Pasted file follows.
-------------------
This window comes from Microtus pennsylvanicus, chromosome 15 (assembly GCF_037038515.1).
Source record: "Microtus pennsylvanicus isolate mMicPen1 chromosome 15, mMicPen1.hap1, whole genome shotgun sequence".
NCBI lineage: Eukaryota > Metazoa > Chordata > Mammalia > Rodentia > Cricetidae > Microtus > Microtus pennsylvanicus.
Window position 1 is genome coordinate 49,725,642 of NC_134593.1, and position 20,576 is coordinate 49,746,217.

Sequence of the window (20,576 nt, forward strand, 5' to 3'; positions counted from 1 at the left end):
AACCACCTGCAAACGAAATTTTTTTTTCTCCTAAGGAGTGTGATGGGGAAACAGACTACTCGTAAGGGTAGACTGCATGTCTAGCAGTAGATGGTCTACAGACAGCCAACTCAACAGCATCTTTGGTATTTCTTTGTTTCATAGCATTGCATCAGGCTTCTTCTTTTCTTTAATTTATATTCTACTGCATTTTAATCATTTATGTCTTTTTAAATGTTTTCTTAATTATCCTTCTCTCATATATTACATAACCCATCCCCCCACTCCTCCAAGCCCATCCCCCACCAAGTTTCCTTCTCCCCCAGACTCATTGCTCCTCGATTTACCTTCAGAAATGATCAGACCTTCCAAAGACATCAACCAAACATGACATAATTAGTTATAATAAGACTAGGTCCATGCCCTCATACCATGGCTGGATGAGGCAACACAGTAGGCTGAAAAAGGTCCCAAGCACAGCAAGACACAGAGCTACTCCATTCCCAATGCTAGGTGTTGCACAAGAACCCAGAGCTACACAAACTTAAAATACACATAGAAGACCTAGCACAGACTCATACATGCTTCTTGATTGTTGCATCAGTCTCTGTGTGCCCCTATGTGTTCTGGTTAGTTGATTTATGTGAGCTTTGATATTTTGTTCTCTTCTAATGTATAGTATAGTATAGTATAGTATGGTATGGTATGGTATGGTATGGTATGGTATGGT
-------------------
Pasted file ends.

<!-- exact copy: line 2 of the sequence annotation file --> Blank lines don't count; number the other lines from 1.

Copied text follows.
Source record: "Microtus pennsylvanicus isolate mMicPen1 chromosome 15, mMicPen1.hap1, whole genome shotgun sequence".